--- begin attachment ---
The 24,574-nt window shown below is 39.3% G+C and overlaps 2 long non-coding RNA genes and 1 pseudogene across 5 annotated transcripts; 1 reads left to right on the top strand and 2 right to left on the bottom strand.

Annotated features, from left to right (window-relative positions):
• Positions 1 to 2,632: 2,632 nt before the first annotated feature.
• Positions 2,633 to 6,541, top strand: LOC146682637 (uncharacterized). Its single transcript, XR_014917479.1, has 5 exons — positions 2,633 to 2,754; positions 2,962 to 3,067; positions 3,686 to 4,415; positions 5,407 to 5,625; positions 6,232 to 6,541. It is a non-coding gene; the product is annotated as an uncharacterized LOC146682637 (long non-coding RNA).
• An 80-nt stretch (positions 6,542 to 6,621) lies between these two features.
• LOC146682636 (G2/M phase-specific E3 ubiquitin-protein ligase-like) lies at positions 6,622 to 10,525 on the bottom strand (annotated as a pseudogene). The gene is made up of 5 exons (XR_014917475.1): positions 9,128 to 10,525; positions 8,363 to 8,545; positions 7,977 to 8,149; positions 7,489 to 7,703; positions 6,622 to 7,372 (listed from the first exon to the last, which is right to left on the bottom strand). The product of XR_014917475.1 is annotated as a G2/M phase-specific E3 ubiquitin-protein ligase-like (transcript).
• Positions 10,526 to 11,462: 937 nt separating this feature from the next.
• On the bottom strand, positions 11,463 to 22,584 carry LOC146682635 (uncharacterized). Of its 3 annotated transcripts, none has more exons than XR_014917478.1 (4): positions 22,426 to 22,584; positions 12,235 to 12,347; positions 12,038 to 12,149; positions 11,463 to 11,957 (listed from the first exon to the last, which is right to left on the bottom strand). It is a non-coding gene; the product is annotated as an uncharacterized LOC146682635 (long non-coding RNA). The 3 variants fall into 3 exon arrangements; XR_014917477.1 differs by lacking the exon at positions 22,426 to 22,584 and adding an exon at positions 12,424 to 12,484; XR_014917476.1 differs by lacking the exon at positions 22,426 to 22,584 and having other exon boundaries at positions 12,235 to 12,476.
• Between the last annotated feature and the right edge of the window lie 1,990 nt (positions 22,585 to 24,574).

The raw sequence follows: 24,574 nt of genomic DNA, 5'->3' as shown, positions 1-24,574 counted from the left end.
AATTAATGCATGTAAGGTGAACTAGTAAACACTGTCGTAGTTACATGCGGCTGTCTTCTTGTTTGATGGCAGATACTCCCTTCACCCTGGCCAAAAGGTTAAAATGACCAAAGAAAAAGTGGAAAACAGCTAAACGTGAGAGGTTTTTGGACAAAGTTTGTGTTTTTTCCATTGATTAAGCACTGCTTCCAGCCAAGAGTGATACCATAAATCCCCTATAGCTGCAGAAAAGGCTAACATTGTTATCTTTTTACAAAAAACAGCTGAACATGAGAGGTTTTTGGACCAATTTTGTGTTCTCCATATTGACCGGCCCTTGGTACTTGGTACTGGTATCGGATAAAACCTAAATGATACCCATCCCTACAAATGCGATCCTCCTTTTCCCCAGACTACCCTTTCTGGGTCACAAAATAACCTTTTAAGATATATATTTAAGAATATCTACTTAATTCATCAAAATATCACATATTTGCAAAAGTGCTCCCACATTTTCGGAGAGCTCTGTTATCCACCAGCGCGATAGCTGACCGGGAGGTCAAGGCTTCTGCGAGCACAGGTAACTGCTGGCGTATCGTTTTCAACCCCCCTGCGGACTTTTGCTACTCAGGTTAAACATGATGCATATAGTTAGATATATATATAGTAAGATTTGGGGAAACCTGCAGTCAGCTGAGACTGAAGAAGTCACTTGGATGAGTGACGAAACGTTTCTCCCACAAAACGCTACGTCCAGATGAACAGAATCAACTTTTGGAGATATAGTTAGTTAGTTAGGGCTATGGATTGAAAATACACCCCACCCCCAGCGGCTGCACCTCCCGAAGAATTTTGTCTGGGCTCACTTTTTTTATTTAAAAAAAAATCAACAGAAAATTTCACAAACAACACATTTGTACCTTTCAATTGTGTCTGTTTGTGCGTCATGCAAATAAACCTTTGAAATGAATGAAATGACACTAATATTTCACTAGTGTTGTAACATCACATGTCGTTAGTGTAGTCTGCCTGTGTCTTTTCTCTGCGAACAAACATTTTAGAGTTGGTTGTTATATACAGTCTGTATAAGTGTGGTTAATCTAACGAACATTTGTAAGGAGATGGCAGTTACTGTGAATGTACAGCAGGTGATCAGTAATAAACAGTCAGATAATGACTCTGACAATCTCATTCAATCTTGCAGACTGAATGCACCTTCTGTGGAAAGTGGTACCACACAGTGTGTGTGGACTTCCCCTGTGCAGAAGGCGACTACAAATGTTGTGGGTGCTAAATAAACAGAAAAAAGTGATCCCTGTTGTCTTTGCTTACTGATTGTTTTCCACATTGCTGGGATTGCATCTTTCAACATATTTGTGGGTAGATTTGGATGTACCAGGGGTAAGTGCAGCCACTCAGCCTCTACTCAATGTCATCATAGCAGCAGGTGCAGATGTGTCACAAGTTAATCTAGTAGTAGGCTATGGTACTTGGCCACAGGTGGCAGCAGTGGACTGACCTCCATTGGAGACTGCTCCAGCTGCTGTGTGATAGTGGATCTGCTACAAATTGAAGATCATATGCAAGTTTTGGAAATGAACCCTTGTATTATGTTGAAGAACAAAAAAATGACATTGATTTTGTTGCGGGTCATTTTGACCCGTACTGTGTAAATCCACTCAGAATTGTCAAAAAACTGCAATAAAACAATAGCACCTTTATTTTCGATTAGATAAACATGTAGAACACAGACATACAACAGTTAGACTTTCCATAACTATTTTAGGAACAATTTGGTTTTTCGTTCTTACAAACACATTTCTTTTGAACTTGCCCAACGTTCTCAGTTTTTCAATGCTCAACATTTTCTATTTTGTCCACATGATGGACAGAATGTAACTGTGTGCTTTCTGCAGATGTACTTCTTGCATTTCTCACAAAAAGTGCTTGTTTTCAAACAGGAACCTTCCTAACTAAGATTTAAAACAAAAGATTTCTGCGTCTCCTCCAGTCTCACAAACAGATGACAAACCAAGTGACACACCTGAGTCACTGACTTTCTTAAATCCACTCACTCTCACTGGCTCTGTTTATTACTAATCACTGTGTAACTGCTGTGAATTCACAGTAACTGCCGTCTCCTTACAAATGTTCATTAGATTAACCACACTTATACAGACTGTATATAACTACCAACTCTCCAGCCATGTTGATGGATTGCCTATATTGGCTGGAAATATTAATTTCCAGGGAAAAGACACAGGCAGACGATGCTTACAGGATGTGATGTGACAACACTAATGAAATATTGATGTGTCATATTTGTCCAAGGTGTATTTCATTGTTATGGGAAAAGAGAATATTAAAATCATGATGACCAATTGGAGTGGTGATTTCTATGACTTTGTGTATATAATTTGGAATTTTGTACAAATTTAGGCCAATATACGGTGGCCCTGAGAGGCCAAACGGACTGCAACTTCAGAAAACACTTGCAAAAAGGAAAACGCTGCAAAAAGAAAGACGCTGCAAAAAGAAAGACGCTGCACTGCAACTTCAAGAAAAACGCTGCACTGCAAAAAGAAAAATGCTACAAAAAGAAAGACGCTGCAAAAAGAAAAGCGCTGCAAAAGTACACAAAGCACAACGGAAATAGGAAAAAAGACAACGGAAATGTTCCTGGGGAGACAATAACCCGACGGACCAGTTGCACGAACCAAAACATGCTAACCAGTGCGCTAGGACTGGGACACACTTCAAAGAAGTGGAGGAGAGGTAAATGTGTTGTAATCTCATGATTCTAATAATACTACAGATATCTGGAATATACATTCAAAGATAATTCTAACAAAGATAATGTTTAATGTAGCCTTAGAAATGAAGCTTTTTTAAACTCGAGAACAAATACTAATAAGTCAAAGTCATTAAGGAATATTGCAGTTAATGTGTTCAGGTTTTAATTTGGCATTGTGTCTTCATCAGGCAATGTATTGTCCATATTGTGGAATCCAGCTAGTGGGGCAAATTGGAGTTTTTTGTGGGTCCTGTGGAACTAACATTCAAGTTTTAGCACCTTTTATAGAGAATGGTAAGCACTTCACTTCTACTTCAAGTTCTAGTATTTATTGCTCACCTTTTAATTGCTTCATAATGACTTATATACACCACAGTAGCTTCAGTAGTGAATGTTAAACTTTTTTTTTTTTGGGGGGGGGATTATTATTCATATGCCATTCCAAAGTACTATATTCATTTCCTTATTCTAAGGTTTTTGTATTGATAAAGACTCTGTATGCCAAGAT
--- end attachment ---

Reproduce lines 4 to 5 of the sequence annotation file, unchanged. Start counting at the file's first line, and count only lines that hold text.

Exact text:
• Positions 2,633 to 6,541, top strand: LOC146682637 (uncharacterized). Its single transcript, XR_014917479.1, has 5 exons — positions 2,633 to 2,754; positions 2,962 to 3,067; positions 3,686 to 4,415; positions 5,407 to 5,625; positions 6,232 to 6,541. It is a non-coding gene; the product is annotated as an uncharacterized LOC146682637 (long non-coding RNA).
• An 80-nt stretch (positions 6,542 to 6,621) lies between these two features.